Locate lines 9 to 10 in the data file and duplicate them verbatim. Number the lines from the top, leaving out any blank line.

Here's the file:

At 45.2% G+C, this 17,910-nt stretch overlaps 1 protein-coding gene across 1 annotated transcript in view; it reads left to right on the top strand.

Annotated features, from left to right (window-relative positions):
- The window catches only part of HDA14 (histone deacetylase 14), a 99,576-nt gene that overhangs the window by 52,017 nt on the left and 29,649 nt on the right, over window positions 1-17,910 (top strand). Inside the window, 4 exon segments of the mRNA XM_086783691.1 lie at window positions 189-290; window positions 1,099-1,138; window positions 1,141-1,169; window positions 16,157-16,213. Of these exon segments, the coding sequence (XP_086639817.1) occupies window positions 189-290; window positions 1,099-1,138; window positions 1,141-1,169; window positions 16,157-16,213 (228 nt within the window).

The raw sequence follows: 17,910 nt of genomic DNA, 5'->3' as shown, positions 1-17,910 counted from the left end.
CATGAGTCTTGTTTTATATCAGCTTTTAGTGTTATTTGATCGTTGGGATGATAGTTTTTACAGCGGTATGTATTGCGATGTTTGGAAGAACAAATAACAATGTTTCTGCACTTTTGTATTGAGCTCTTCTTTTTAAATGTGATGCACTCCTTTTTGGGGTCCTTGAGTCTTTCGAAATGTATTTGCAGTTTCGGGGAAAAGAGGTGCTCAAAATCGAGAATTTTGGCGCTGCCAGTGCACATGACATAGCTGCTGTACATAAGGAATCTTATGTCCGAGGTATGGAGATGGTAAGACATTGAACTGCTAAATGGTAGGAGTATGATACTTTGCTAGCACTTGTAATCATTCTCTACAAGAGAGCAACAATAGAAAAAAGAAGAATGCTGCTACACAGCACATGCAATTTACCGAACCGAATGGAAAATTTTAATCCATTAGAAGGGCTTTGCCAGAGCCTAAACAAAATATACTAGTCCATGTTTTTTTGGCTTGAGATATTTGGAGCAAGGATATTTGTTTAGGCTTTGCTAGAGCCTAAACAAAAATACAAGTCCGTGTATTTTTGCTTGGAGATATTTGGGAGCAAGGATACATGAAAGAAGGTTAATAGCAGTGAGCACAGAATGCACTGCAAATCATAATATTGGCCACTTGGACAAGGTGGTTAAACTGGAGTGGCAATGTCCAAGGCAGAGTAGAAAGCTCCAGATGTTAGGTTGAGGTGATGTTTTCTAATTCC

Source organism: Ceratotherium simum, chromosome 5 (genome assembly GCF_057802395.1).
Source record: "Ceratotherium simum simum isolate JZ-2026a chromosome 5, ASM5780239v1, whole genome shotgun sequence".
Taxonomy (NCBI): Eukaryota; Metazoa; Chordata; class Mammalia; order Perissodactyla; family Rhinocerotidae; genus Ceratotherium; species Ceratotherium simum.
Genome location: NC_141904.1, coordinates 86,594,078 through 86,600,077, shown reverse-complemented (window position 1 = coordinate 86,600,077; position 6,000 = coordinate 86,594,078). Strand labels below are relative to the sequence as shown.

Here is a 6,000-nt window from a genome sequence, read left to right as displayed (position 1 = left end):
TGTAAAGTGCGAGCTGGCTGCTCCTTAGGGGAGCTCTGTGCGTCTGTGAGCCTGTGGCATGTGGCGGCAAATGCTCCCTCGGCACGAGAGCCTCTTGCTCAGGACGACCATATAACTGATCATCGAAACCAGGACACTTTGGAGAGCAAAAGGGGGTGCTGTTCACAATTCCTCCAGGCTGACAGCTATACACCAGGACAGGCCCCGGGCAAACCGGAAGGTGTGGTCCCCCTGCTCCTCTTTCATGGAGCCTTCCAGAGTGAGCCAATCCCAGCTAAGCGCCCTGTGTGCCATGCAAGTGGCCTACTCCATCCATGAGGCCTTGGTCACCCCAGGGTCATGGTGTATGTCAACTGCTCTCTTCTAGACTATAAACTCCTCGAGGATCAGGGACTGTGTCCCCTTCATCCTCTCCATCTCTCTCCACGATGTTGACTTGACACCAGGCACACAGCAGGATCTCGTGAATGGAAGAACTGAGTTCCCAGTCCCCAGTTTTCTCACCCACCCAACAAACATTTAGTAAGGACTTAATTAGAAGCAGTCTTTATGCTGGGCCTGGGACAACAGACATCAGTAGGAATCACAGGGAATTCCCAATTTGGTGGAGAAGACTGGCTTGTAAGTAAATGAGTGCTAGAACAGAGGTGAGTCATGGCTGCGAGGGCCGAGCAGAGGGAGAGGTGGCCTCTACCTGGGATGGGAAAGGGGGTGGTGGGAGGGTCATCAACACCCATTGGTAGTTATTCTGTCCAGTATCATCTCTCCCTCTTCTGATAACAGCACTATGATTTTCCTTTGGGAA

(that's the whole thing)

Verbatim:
Genome location: NC_141904.1, coordinates 86,594,078 through 86,600,077, shown reverse-complemented (window position 1 = coordinate 86,600,077; position 6,000 = coordinate 86,594,078). Strand labels below are relative to the sequence as shown.

Here is a 6,000-nt window from a genome sequence, read left to right as displayed (position 1 = left end):